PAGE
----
On Friday, July 1, 6:30 PM start time, Michinoku Pro makes its return to Tokyo’s Korakuen Hall, the Madison Square Garden of Japan!

It will be an exciting night of action, with the main event seeing Tohoku Junior Heavyweight Champion MUSASHI putting his championship on the line against 2-time former Tohoku Junior Heavyweight Champion Fujita Jr. Hayato!

This match began taking shape on May 8, after MUSASHI had successfully defended the Tohoku Junior Heavyweight Championship against former BJW Junior Heavyweight Champion Kazuki Hashimoto at the Michinoku Pro event in Takizawa City. Fujita Jr. Hayato, who has not wrestled for many years, made a surprise appearance and challenged MUSASHI for the championship.

 

A historical Tohoku Junior Heavyweight Championship match

Michinoku Pro is based in the Tohoku region of Japan, and Tohoku Junior Heavyweight Championship matches usually take place there. Established in August 2002, this will only be the seventh time in the 20-year history of the championship that it will be contested at a Michinoku Pro event in Korakuen Hall. Six of those matches involved Fujita Jr. Hayato, the third one being in June 2012 when Hayato won the championship for the second time in his career and began the sixth-longest reign in the history of the championship, and the last one being in June 2016, when the Hayato challenged for the championship for the last time until now.

Fujita Jr. Hayato’s inspirational return

This match will also be historical because of the long road that Fujita Jr. Hayato has been on to get here.

Trained by legend Jinsei Shinzaki and beginning his career in December 2004 in a Michinoku Pro ring at a Korakuen Hall event, Fujita Jr. Hayato saw much success, which included not only two reigns as Tohoku Junior Heavyweight Champion, but also being a co-holder of the NWA International Lightweight Tag Team Championship, which he defended in ZERO1.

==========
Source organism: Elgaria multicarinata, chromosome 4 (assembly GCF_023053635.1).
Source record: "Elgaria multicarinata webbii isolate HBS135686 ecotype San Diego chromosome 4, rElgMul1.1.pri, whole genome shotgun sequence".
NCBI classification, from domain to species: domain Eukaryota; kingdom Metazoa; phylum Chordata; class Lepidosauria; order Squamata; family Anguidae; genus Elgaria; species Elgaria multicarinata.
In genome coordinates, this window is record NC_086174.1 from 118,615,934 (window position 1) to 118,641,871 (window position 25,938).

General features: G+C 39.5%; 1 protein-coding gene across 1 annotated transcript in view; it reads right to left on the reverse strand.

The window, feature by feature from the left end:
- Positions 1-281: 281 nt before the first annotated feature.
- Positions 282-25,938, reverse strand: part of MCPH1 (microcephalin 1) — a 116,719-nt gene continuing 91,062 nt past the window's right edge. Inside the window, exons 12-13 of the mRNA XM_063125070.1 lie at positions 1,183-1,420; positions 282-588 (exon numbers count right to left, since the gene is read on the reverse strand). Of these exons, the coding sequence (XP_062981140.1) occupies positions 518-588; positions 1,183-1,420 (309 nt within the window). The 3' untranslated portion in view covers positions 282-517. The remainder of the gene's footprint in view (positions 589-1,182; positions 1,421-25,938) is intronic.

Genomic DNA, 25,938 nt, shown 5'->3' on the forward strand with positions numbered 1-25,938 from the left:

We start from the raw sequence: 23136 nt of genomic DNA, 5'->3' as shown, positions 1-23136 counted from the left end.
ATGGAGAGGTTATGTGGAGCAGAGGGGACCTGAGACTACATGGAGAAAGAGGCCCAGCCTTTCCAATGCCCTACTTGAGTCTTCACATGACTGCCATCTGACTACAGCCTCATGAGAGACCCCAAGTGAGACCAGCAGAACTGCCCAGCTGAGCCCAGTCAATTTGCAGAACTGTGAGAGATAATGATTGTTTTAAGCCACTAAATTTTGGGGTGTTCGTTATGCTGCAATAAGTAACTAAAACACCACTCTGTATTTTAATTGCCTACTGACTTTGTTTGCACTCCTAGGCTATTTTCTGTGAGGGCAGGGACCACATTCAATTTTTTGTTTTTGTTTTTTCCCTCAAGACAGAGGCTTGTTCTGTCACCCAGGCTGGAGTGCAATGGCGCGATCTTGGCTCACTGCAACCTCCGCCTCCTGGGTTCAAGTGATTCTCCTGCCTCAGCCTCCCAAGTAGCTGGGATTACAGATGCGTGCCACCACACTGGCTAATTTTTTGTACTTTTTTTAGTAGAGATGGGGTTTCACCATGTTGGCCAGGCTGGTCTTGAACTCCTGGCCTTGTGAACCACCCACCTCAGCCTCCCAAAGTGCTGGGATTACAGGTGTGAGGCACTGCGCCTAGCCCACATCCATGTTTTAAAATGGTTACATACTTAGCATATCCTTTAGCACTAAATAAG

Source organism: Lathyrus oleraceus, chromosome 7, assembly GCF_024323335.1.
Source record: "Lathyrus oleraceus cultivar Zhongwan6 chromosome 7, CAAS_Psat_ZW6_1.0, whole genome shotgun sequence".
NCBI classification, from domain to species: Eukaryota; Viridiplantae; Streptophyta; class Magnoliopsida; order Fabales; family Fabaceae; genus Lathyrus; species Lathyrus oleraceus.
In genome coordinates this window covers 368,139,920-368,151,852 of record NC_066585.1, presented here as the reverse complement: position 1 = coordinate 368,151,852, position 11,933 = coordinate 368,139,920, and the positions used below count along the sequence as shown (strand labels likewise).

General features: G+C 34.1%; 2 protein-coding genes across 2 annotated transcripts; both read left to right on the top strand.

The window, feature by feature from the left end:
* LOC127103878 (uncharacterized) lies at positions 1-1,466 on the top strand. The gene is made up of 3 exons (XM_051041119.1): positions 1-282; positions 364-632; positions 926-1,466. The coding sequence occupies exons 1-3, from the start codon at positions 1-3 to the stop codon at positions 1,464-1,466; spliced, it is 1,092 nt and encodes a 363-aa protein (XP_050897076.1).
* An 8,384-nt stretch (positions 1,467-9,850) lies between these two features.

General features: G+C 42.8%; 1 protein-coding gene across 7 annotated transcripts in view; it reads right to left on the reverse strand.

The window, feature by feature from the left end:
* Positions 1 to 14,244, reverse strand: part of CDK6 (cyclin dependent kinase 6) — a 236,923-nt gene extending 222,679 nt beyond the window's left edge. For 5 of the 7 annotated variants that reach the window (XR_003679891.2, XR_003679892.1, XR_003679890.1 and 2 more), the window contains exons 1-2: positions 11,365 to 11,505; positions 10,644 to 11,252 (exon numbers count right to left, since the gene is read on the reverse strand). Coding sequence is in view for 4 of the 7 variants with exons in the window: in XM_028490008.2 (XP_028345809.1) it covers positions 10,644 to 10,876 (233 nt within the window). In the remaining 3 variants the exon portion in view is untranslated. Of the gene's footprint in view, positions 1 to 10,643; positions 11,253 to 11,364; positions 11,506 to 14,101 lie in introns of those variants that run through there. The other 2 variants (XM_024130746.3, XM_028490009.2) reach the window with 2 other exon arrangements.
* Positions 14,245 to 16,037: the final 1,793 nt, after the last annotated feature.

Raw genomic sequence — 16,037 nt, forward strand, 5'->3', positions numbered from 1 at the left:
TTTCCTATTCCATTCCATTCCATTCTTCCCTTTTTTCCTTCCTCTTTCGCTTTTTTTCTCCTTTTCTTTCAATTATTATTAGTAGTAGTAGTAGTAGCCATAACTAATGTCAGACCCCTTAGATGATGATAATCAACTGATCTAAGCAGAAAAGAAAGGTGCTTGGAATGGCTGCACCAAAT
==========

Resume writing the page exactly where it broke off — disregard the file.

However, Fujita Jr. Hayato’s very successful career took an unfortunate turn when he was diagnosed with cancer in 2018. In 2019, Hayato had surgery to partially remove a tumor in his spine, and now, four years after his career was sidetracked by the disease, Hayato is back in an attempt to reclaim the Tohoku Junior Heavyweight Championship. His return is a source of inspiration for anyone who is confronted with an obstacle in life that may seem impossible to overcome.

MUSASHI: A fighting Champion

While this may seem like the makings of a championship comeback story, it should be noted that the landscape of Michinoku Pro has undergone many changes during Fujita Jr. Hayato’s absence. MUSASHI has also become a 2-time Tohoku Junior Heavyweight Champion, and he has represented the championship in ways rarely seen. During MUSASHI’s reign as champion, he has not only defended the championship in Michinoku Pro but also outside of it, successfully defending his title in December against former AJPW World Junior Heavyweight Champion Kaz Hayashi at a GLEAT event in Tokyo.

MUSASHI is even willing to defend the Tohoku Junior Heavyweight Championship against allies. On March 6th at a Michinoku Pro event in Tokushima City, he successfully defended it against Koji Kawamura. Both of them are members of a group of young wrestlers who consider themselves to be the new generation of Michinoku Pro.

So when MUSASHI leaves Korakuen Hall on July 1, he plans on doing it with his title intact.

 

Tickets

For those of you who will be in Japan on July 1, tickets are currently on sale for this event.